Public Lab Research note


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Choose a camera for aerial photography

by liz with cfastie |

Image from Ebay seller Goodwill Maine

Reposted and updated from parts of https://publiclab.org/wiki/balloon-mapping-materials and https://publiclab.org/wiki/camera-selection

Philosophy: these days, you can just go for the cheapest camera and get decent image quality.

  1. Search for a used 10mp+ camera for as little as $10, typically between $20 and $40 on Google or Ebay
  2. Make sure the camera has a continuous shooting mode so that when we send it into the air with the button mashed down, the camera will continue taking photos every second or so.
  3. Consider what kind of battery the camera has: when buying a used camera with a proprietary rechargeable battery, there is always a chance that the battery will be worn out and unsuitable for long flights of interval shooting. This is especially true if the camera is a very old model. The Canon A490 takes standard AA batteries which is helpful when simply being outside might prevent you from recharging the custom battery.
  4. Buy the camera!

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2 Comments

I am a little confused about some of the suggestions here.

I like the advice of using a camera with at least 10MP because it ensures that the camera is not too old. It is not that easy to find a 10MP point-and-shoot camera for under $20. A low-end used Canon PowerShot with at least 10MP typically costs $20 to $40.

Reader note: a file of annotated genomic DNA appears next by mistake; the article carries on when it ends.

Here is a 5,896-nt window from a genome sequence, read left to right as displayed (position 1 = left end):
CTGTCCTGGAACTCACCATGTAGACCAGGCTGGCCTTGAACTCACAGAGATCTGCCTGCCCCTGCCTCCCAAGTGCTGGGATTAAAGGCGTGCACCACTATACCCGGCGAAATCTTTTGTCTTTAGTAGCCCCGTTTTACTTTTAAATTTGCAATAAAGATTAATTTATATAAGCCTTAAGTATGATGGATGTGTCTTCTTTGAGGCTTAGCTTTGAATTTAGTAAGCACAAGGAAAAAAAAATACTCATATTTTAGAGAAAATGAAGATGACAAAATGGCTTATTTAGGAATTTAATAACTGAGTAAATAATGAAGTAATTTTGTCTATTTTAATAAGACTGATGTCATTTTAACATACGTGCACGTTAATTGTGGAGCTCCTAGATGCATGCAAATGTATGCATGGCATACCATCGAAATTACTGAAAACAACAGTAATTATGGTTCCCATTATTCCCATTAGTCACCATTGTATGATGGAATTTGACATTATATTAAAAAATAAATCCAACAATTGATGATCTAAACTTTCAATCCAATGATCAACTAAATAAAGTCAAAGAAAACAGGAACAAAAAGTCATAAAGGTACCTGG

Most of the camera models suggested here (the SDxxx models) have fewer than 10MP and are rather old models. Most of the under $20 cameras found by the Google search have fewer than 10MP and are old models.

If the goal is to use CHDK, it is good to buy a PowerShot model released after 2011. Earlier models could use only SD cards of 4GB or smaller with CHDK unless the SD card had two partitions (although maybe that restriction was lifted for the newest versions of CHDK, I can't remember).

Buying used cameras has obvious risks, but an important one to consider is that when buying a used camera with a proprietary rechargeable battery, there is always the danger that the battery will be worn out and unsuitable for long flights of interval shooting. This is especially true if the camera is a very old model.

"Most recent Canons have continuous shooting, known as "P" or "M" mode." I don't think continuous shooting has anything to do with "P" or "M" mode, although continuous shooting works in "P" or "M" mode and not in "Auto" mode.

Another consideration is the lens's widest focal length. PowerShots vary between 24mm and 37mm (equiv.) which is a big range. Depending in the photographic goal, this could be important.

Chris


Hey Chris, you spotted me trying to re-post some fairly vintage content from the original balloon mapping page. I'll update this note -- which was intended to be the simplest, step-by-step place to learn how to choose an appropriate camera -- with your fresh notes, thanks!


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